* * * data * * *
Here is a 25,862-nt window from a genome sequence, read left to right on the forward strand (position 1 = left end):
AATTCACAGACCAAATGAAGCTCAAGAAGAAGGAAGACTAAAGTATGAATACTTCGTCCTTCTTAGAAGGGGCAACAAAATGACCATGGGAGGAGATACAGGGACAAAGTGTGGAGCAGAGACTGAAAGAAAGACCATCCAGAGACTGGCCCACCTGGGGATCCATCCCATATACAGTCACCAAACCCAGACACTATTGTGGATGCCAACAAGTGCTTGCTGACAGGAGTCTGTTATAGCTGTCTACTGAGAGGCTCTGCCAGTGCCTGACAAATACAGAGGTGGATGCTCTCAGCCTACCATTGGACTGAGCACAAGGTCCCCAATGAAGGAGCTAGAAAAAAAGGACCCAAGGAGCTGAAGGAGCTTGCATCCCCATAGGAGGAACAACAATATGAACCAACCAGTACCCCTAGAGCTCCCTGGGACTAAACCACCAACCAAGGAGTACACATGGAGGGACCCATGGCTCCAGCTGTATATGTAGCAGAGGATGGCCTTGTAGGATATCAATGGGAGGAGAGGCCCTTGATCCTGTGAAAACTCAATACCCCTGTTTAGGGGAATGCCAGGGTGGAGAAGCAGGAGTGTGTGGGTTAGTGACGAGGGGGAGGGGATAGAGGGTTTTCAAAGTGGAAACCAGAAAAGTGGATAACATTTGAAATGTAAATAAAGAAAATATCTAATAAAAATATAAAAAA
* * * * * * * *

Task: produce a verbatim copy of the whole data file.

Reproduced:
Here is a 25,862-nt window from a genome sequence, read left to right on the forward strand (position 1 = left end):
AATTCACAGACCAAATGAAGCTCAAGAAGAAGGAAGACTAAAGTATGAATACTTCGTCCTTCTTAGAAGGGGCAACAAAATGACCATGGGAGGAGATACAGGGACAAAGTGTGGAGCAGAGACTGAAAGAAAGACCATCCAGAGACTGGCCCACCTGGGGATCCATCCCATATACAGTCACCAAACCCAGACACTATTGTGGATGCCAACAAGTGCTTGCTGACAGGAGTCTGTTATAGCTGTCTACTGAGAGGCTCTGCCAGTGCCTGACAAATACAGAGGTGGATGCTCTCAGCCTACCATTGGACTGAGCACAAGGTCCCCAATGAAGGAGCTAGAAAAAAAGGACCCAAGGAGCTGAAGGAGCTTGCATCCCCATAGGAGGAACAACAATATGAACCAACCAGTACCCCTAGAGCTCCCTGGGACTAAACCACCAACCAAGGAGTACACATGGAGGGACCCATGGCTCCAGCTGTATATGTAGCAGAGGATGGCCTTGTAGGATATCAATGGGAGGAGAGGCCCTTGATCCTGTGAAAACTCAATACCCCTGTTTAGGGGAATGCCAGGGTGGAGAAGCAGGAGTGTGTGGGTTAGTGACGAGGGGGAGGGGATAGAGGGTTTTCAAAGTGGAAACCAGAAAAGTGGATAACATTTGAAATGTAAATAAAGAAAATATCTAATAAAAATATAAAAAA